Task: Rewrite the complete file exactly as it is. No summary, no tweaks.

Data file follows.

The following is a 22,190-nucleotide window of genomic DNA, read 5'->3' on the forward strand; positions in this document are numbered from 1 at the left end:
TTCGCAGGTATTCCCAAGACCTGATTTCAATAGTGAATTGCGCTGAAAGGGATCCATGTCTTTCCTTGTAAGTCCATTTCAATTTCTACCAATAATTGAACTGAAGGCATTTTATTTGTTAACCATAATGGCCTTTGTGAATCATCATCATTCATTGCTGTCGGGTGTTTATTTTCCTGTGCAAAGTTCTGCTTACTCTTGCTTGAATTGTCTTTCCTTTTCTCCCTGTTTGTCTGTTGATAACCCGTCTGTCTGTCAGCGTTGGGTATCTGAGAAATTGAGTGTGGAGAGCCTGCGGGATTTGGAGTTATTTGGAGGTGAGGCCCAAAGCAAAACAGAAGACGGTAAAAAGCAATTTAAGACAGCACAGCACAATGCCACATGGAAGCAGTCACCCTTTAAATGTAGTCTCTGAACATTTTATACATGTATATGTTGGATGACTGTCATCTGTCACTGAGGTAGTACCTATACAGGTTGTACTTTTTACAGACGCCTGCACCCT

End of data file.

The following is a 22,190-nucleotide window of genomic DNA, read 5'->3' on the forward strand; positions in this document are numbered from 1 at the left end:
TTCGCAGGTATTCCCAAGACCTGATTTCAATAGTGAATTGCGCTGAAAGGGATCCATGTCTTTCCTTGTAAGTCCATTTCAATTTCTACCAATAATTGAACTGAAGGCATTTTATTTGTTAACCATAATGGCCTTTGTGAATCATCATCATTCATTGCTGTCGGGTGTTTATTTTCCTGTGCAAAGTTCTGCTTACTCTTGCTTGAATTGTCTTTCCTTTTCTCCCTGTTTGTCTGTTGATAACCCGTCTGTCTGTCAGCGTTGGGTATCTGAGAAATTGAGTGTGGAGAGCCTGCGGGATTTGGAGTTATTTGGAGGTGAGGCCCAAAGCAAAACAGAAGACGGTAAAAAGCAATTTAAGACAGCACAGCACAATGCCACATGGAAGCAGTCACCCTTTAAATGTAGTCTCTGAACATTTTATACATGTATATGTTGGATGACTGTCATCTGTCACTGAGGTAGTACCTATACAGGTTGTACTTTTTACAGACGCCTGCACCCT